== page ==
Heritage for Peace participates in conference in Barcelona Heritage for Peace ran a seminar in Barcelona with the Catalan Institute of Cultural Heritage and the Spanish Council of Research on February 21 2015. Photos can be found here and details of the event here.

Updates on Damage
(Bomb shrapnel on the Umayyad Mosque in Damascus.       Photo credit: DGAM) Damage in Damascus
  • Vivid photograph from Lens Young Dimashqi shows the damage to the dome of Abed Al-Qader Al-Hussaini Mosque in Yarmouk, Damascus (February 22 2015), here. 
  • The DGAM reports that several buildings in Old Damascus, including the Umayyad Mosque, have been damaged by a bomb. The attack took place on February 5 2015, and many photos can be found here.
(Al-Dalati/Al-Dalaty Mosque in Homs.      Source: Protect Syrian Archaeology) Damage in Aleppo, Homs, and Idlib
  • Images show damage, some very severe, to Al-Dalati/Al-Dalaty Mosque in Hammedyia/Hamidia, Homs, shared by Protect Syrian Archaeology (February 17 2015) here.
  • Video shows the damage of Darqouta/Der Qita site from ancient villages of Northern Syria, Idlib, shared by Protect Syrian Archaeology (February 22 2015) here.
  • Videos by Ismael Abed Alrahman show damage to Khan al_Basha, Aleppo here, as well as Aleppo’s Qadi Askar Mosque (March 1 2015) here, shared by Protect Syrian Archaeology.

Updates on Looting
Looting attempt thwarted in Tell Ammar by locals The DGAM reports on March 4 2015 that attempts at looting by armed gangs around Tell Ammar in Northern Syria have been rebuffed by the local community here. Looting continues to be a major problem throughout Syria. See the ‘International Activity’ and ‘News’ sections for more information.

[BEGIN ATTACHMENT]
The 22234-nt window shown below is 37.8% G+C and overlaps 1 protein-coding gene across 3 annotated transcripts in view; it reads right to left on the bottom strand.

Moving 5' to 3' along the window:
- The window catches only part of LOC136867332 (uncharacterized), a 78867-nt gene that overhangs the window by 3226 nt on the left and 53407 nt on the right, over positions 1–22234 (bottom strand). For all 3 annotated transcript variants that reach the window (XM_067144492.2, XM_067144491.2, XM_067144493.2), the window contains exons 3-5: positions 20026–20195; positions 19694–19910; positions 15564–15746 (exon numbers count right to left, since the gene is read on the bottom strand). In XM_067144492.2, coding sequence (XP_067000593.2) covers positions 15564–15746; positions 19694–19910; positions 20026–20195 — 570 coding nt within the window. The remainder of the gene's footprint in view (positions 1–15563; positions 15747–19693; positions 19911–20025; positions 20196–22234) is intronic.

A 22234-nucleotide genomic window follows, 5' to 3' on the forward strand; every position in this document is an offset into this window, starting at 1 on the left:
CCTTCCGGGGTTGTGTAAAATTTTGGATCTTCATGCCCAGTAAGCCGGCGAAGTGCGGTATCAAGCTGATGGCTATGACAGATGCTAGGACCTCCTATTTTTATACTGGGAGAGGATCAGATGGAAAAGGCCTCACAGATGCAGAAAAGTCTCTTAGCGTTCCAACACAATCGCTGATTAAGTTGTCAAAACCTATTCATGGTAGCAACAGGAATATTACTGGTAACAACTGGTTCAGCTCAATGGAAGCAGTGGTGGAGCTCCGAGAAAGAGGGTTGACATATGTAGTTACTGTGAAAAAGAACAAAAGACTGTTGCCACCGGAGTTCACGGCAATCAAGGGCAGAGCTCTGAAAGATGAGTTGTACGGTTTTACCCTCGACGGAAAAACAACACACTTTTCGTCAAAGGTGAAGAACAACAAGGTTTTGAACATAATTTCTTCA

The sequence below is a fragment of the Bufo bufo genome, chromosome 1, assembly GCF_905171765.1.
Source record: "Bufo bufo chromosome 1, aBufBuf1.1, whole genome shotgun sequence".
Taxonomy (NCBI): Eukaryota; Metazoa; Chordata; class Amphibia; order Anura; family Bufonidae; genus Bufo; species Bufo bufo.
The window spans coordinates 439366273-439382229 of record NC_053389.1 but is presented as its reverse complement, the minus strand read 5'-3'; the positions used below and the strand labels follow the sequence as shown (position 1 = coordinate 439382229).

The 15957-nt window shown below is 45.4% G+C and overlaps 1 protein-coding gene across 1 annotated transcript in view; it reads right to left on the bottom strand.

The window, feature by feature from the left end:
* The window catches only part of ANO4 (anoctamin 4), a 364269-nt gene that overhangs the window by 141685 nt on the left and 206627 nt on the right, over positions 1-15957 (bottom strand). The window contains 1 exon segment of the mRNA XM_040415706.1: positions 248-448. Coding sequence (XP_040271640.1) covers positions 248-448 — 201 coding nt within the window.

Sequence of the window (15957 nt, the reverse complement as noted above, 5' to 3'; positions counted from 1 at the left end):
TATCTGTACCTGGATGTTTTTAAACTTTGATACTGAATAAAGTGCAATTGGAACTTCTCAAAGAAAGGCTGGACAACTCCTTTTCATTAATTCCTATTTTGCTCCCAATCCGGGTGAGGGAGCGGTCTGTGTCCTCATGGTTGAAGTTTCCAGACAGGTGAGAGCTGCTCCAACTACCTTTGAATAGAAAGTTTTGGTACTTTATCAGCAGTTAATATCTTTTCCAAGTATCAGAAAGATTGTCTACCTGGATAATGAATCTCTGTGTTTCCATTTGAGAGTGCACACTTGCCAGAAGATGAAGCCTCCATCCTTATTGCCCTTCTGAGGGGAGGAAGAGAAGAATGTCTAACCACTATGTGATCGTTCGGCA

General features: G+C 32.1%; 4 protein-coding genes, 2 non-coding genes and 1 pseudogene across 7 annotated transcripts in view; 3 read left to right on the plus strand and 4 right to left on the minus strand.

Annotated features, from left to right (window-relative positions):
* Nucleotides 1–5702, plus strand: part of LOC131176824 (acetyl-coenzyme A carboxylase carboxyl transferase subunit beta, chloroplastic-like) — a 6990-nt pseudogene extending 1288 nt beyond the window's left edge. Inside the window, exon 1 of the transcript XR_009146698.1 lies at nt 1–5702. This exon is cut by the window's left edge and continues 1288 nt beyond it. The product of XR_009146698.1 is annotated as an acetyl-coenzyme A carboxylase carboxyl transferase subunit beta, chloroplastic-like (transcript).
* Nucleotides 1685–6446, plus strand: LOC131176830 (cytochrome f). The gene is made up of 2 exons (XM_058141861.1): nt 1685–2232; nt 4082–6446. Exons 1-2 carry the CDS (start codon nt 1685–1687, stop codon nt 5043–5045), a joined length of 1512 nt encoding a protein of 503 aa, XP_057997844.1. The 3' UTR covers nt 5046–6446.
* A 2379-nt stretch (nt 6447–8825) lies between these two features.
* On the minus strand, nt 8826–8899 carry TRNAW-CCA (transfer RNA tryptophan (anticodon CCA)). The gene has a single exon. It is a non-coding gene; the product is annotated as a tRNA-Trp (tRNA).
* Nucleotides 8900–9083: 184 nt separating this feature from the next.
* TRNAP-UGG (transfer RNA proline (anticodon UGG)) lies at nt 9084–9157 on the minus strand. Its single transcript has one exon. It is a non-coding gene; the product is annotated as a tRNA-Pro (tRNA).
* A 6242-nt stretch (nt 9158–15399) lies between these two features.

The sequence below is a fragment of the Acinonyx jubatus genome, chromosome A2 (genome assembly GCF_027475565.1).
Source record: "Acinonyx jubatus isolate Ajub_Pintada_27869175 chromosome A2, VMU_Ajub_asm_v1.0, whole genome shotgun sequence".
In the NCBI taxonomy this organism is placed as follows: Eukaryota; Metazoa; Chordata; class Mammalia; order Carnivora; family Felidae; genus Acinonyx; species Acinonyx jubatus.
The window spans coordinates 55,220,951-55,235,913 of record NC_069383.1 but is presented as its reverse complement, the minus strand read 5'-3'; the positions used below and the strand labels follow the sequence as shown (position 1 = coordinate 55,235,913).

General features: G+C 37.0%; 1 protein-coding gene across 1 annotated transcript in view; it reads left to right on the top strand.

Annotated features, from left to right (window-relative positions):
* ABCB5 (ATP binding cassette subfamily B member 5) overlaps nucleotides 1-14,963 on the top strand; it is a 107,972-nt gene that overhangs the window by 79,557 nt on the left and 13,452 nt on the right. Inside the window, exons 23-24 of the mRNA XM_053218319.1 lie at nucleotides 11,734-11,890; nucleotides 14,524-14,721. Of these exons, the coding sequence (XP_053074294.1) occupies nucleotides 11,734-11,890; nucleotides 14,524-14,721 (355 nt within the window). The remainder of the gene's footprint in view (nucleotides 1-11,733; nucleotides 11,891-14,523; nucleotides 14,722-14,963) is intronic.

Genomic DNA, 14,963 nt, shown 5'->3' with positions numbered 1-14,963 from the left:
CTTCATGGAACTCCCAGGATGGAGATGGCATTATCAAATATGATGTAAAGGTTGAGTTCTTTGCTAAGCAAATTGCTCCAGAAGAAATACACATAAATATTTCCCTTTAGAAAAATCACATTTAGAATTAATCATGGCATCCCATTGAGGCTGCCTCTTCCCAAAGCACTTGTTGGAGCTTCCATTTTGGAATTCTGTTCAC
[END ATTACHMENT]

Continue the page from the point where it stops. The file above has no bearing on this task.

Intangible Heritage
  • None



Reports and Updates from the Syrian Directorate General of Antiquities and Museums
DGAM embarks on digitization projectThe DGAM is undertaking a digitization project to preserve important, historic maps and documents from archives considered to be at risk due to the conflict. For the brief with pictures, see here.
DGAM participates in Japanese conference on Syrian heritage The DGAM participated by video conference in a Tokyo symposium sponsored by the Japanese Agency for Cultural Affairs on February 21 and 22 2015. The conference was entitled ‘A crisis of Syrian cultural heritage and the efforts to safeguard it’ and is detailed here.

Policy Changes and Updates from Syria
  • None

International Activity
(Mosaic museum restoration. Photo copyright: Penn Museum) Universities work to preserve Syrian heritage
  • The seventh meeting of the Ancient Near Eastern Seminar for the 2014-15 academic year on Wednesday, March 11, will be Dr. Michael Danti, American Schools of Oriental Research Cultural Heritage Initiatives and University of Pennsylvania Museum: “The Erasure of Millennia: The Cultural Heritage Crises in Syria and Northern Iraq”. The meeting will be held at the Columbia University Faculty House, starting at 5.30.